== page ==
Janet Yellen sent gold prices on a roller-coaster ride. Now, hedge funds and the metal’s best forecasters are predicting there’s only one way prices are heading next: down.
The Federal Reserve Chair on Wednesday raised U.S. interest rates for the first time in almost a decade, sending bullion prices swinging and driving the metal’s 30-day volatility to a six-week high.
While traders couldn’t decide on a direction for gold, Robin Bhar and Barnabas Gan, the most accurate forecasters, are convinced futures will keep falling in 2016. Money managers agree, raising their net-short position to the highest ever.
“Because gold is an emotional commodity, you’re dealing with the way that crowds think,” said Brian Barish, the chief investment officer of Denver-based Cambiar Investors LLC, which oversees about $14 billion.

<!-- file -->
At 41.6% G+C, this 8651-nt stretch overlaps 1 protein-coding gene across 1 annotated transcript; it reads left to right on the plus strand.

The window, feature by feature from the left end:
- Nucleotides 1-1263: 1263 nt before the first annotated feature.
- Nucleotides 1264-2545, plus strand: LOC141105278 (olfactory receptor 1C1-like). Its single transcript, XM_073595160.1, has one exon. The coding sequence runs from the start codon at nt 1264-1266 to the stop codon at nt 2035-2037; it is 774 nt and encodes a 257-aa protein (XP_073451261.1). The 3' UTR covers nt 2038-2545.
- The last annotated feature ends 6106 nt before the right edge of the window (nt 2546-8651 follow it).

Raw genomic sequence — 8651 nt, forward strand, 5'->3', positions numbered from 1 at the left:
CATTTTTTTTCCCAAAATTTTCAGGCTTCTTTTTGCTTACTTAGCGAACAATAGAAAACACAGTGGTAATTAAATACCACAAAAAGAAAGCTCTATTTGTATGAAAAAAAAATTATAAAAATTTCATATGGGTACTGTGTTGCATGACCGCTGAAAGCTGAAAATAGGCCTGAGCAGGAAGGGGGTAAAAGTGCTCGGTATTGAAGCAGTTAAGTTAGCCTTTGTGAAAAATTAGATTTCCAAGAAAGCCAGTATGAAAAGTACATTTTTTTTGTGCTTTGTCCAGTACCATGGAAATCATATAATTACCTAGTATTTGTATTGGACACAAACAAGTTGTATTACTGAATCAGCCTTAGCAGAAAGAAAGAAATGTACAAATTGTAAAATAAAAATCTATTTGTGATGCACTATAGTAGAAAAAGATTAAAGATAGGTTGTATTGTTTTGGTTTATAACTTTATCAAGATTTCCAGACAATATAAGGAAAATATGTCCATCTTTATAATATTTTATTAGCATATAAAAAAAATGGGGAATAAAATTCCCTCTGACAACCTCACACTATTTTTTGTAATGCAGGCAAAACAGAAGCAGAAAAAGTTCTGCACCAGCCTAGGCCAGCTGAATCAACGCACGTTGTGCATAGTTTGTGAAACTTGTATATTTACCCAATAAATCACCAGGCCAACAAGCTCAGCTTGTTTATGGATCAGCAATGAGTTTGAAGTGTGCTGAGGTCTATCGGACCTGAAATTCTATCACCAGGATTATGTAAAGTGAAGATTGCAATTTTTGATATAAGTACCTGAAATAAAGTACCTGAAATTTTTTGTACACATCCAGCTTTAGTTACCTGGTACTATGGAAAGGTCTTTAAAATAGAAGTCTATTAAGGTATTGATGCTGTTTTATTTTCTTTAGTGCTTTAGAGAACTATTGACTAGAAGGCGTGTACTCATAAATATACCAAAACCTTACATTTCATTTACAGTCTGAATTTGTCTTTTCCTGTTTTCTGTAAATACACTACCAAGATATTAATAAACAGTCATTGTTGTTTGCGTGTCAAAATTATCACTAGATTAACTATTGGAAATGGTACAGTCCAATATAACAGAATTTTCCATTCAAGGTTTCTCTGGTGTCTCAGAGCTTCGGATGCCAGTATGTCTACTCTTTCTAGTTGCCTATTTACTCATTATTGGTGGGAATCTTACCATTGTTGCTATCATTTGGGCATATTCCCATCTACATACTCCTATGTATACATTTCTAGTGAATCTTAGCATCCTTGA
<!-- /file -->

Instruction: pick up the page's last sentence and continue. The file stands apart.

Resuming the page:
“When that’s the case, it’s very hard to predict human emotions other than they’re going to change around from time to time. I wouldn’t touch it personally. I think it has a lot lower to go.”
After a decade-long bull market that propelled gold to a record in 2011, the precious metal is poised for a third annual loss.
With the end of the U.S. stimulus era and very little inflation, investors see no reason to stay in bullion and are dumping their holdings in exchange-traded products.
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